This article first appeared in the St. Louis Beacon, Feb. 19, 2010 - Now at the Kemper Art Museum, two fascinating exhibitions come at the subject of labor from divergent starting points.
Allison Smith’s “Needle Work” includes research the artist has done into masks and face coverings of all kinds — gas masks, veils, fashion facewear and sinister costumes — and her “authentic reproductions” of selected examples. The show foregrounds the labor put into recreating these odd, terrifying things, and showcases them with labels in vitrines that recall anthropological exhibition cases.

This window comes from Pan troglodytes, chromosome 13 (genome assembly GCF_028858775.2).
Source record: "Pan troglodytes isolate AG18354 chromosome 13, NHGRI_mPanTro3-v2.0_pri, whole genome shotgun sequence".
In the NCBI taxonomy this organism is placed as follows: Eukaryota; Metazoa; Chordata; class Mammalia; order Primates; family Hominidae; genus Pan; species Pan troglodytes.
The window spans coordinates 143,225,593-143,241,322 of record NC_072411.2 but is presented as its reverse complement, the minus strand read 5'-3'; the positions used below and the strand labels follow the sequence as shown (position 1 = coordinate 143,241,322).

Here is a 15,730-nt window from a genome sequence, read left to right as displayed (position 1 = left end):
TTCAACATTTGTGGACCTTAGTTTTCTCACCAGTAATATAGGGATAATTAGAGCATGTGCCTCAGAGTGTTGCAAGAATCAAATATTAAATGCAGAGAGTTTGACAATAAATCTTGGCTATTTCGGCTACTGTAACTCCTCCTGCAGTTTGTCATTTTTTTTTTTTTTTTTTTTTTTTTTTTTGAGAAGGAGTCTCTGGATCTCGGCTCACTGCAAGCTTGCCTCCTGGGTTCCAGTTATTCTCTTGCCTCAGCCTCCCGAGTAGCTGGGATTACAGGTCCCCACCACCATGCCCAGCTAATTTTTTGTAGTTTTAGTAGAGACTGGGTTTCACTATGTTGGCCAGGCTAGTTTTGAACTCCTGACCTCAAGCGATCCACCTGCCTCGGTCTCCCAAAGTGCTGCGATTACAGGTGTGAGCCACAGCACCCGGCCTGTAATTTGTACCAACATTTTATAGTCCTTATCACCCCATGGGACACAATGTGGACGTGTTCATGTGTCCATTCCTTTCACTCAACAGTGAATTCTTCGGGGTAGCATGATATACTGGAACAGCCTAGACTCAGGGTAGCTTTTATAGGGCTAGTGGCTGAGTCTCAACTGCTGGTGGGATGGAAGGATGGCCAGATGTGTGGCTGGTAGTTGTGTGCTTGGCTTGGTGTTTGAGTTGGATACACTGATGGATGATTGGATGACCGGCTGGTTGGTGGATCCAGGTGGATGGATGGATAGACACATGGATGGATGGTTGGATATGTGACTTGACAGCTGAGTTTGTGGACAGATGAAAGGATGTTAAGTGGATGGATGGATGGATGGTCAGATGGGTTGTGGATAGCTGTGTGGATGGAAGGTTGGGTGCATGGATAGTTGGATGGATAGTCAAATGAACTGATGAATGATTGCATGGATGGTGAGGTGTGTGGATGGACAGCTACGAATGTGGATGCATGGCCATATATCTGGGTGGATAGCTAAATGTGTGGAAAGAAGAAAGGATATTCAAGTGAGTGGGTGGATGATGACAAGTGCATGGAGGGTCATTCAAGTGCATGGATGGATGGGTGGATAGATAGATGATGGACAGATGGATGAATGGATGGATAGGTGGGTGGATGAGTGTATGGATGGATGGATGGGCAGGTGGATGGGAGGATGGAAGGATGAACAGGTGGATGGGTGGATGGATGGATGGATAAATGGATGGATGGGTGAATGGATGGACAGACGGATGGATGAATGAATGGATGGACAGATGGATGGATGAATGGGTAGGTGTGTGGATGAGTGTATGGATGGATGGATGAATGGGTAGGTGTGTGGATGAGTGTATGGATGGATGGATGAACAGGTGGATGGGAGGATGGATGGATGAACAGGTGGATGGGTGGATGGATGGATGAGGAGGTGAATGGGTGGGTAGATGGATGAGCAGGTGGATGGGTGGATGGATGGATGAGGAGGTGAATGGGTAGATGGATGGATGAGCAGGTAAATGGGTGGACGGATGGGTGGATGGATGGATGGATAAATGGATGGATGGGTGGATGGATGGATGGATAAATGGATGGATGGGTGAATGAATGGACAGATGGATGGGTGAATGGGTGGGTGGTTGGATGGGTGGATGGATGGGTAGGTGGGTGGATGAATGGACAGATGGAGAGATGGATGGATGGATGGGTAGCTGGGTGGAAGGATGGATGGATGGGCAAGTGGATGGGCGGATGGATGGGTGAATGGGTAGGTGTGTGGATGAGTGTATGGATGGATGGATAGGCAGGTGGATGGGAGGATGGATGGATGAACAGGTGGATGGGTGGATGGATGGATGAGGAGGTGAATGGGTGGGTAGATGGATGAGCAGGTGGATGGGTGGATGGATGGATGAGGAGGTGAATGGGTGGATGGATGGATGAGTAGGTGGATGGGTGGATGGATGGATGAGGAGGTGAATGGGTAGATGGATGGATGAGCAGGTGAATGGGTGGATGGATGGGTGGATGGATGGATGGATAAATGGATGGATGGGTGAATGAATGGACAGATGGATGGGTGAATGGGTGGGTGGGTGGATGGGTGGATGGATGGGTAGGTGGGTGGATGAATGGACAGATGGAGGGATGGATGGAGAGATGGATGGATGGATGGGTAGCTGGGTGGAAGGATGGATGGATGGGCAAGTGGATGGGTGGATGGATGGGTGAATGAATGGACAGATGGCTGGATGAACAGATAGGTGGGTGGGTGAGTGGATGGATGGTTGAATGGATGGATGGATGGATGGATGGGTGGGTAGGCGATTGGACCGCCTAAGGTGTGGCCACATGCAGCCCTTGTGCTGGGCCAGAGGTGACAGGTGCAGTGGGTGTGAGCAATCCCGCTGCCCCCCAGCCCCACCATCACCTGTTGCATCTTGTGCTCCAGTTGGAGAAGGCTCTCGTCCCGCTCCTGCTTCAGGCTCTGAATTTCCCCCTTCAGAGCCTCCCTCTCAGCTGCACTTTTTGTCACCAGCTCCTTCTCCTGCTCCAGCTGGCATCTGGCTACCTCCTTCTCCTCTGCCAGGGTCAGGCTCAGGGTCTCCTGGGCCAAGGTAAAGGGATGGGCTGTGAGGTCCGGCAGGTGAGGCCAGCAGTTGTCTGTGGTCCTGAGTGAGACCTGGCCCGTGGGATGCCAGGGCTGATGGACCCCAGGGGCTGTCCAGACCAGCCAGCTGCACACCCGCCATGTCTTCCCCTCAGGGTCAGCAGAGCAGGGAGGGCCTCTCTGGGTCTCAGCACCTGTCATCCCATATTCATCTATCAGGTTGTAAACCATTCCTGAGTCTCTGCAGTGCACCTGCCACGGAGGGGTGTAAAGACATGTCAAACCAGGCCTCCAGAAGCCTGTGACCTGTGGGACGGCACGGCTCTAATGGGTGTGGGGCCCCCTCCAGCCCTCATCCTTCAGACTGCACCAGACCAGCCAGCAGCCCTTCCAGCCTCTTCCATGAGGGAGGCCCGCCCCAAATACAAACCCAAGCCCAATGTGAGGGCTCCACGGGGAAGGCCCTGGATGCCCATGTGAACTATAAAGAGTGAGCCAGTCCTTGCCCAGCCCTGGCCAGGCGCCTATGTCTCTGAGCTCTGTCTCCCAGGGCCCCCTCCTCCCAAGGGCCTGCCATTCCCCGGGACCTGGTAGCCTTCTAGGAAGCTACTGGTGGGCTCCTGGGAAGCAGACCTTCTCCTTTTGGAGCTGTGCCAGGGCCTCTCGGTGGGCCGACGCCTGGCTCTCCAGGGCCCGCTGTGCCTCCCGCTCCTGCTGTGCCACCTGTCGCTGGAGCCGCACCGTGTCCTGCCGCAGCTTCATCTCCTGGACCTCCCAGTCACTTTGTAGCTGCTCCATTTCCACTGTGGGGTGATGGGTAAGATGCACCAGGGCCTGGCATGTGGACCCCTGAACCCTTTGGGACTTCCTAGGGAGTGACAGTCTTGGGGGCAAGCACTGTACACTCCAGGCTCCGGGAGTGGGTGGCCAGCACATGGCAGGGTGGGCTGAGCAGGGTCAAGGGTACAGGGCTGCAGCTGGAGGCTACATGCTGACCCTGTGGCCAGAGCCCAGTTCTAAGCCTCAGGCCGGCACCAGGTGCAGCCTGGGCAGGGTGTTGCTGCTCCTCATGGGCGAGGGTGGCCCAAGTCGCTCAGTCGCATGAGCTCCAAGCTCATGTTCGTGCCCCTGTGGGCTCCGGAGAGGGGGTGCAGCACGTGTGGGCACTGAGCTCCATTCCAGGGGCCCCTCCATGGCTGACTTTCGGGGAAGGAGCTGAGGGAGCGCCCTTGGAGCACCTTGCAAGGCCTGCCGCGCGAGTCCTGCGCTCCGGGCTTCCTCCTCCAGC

For “Lunch Break,” Sharon Lockhart spent a year with work crews at the Bath Iron Works, a shipbuilding factory in Maine. In films and still photos, she portrays the workers but not the work — we see them on break, leaving the factory or view their ancient lunch boxes.
Her photos and films are elegiac, paeans to a particular breed of skilled manual laborer that is disappearing in this country.
They also take their place among works by the 19th century Lumiere Brothers and contemporary photo-conceptualist Allan Sekula as significant documents of the human experiences of working-class men and women.
Ivy Cooper, a professor of art at Southern Illinois University Edwardsville, is the Beacon's art critic.